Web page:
Background: Clostridium difficile is a primary cause of antibiotic-associated diarrhea that typically develops when gut microbiota is altered. Conventional treatment for C. difficile infection (CDI) is additional antimicrobial administration, which further disrupts normal intestinal microbiota, often resulting in poor treatment outcomes.
Methods: A pregnant dairy cow was repeatedly immunized with recombinant mutants of toxins A and B produced by C. difficile, and the resultant hyperimmune bovine colostrum (HBC) was evaluated for therapeutic efficacy in gnotobiotic piglets with diarrhea due to CDI. Control piglets received nonimmune colostrum. To determine the impact of HBC on gut microbiota, 1 of 2 groups of piglets transplanted with normal human gut microbiota was treated with HBC.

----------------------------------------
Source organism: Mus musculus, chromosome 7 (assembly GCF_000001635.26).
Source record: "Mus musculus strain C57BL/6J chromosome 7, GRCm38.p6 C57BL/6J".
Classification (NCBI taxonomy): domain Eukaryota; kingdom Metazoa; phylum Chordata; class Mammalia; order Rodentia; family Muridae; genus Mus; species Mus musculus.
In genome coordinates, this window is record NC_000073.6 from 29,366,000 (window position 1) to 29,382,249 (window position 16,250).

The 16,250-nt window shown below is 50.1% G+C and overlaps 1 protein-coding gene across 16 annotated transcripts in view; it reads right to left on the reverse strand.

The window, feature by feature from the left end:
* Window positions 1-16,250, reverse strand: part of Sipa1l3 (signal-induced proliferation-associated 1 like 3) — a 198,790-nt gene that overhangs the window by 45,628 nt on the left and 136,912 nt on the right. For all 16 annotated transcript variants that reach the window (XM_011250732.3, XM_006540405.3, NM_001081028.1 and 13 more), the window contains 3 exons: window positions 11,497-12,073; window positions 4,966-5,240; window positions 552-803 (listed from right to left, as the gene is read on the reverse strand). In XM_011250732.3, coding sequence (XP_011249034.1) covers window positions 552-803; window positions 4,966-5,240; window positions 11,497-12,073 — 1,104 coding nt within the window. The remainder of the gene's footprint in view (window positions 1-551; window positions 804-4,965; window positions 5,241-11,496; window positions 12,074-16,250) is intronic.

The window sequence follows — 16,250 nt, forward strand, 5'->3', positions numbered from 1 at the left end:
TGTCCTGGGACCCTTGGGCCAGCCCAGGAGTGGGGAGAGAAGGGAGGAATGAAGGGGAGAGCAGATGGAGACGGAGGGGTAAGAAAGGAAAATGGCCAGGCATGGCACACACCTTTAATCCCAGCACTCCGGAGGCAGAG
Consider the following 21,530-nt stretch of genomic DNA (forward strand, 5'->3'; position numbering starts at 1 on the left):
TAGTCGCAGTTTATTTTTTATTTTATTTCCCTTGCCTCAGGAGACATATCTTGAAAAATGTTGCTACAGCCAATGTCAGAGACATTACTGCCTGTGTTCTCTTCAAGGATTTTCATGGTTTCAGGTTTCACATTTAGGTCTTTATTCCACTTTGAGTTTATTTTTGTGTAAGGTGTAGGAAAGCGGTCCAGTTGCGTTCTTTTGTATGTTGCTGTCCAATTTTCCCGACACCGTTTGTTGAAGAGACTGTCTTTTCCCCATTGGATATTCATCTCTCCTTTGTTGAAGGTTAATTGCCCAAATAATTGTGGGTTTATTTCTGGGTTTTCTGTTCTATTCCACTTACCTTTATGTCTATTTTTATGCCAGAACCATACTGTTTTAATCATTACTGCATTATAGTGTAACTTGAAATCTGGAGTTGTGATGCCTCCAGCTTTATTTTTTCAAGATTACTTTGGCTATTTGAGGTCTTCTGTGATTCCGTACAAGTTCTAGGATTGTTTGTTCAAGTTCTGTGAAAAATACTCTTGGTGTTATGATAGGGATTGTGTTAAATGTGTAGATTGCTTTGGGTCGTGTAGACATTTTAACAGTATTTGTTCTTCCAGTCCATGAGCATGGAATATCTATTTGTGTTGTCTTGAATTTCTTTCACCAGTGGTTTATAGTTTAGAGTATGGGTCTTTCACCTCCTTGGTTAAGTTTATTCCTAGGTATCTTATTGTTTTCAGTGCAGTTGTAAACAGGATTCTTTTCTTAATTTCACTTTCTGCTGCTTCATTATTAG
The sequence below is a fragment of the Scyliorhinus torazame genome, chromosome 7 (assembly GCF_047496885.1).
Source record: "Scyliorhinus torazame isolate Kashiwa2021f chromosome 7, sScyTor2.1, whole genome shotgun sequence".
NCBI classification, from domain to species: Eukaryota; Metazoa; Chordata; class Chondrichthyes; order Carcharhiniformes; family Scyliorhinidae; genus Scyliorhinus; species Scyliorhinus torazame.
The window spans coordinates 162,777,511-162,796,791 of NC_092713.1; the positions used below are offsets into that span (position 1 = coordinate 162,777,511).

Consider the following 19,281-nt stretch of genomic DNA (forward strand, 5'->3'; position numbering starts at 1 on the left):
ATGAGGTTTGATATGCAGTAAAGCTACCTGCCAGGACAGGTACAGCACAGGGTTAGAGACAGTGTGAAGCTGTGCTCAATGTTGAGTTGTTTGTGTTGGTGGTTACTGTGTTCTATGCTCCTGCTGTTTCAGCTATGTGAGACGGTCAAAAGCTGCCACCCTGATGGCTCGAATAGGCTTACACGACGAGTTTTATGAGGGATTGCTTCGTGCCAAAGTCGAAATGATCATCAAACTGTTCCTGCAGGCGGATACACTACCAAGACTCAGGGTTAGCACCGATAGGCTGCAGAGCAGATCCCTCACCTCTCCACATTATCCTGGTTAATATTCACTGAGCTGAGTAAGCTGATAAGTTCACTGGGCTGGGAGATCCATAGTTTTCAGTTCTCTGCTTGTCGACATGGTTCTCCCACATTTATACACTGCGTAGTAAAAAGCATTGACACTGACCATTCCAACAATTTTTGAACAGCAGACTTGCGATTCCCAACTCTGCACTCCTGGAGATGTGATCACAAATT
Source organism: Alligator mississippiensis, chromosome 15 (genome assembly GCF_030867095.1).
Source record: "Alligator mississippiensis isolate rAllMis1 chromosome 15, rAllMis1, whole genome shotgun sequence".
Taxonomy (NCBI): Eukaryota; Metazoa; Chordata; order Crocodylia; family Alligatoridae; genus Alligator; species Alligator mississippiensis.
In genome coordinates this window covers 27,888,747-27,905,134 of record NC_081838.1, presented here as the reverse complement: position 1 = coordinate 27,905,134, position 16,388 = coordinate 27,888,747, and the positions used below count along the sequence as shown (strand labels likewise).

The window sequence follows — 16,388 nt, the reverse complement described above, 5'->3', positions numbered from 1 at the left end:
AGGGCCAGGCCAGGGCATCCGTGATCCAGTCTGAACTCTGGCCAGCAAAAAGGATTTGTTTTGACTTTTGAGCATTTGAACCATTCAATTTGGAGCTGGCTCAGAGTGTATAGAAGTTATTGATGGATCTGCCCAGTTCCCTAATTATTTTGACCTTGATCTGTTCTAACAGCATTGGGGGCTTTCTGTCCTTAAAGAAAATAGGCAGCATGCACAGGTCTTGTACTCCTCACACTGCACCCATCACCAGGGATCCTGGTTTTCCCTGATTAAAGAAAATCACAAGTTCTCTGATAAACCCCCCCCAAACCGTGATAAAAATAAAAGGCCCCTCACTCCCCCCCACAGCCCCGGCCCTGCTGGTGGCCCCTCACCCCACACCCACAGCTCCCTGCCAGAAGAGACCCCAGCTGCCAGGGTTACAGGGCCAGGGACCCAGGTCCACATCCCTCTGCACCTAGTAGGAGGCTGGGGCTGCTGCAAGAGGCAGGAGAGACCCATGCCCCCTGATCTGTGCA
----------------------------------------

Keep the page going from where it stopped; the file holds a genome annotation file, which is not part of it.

Results: Nonimmune colostrum-treated piglets developed moderate to severe diarrhea and colitis. In contrast, HBC-treated piglets had mild or no diarrhea and mild or no colitis. Lyophilization had no detectable impact on HBC efficacy. HBC had no discernible effect on the composition of normal human gut microbiota in the porcine intestinal tract.
Conclusions: HBC provides an oral, cost-effective, and safe alternative to antibiotic therapy for CDI. By preserving intestinal microbiota, HBC may be more efficacious than antibiotics. Additional studies are warranted to establish HBC as a viable immunotherapeutic agent for human use against CDI.
Keywords: Clostridium difficile; hyperimmune bovine colostrum; immunotherapeutic; intestinal microbiota; intestinal microflora.
© The Author 2014. Published by Oxford University Press on behalf of the Infectious Diseases Society of America. All rights reserved. For Permissions, please e-mail: email@example.com.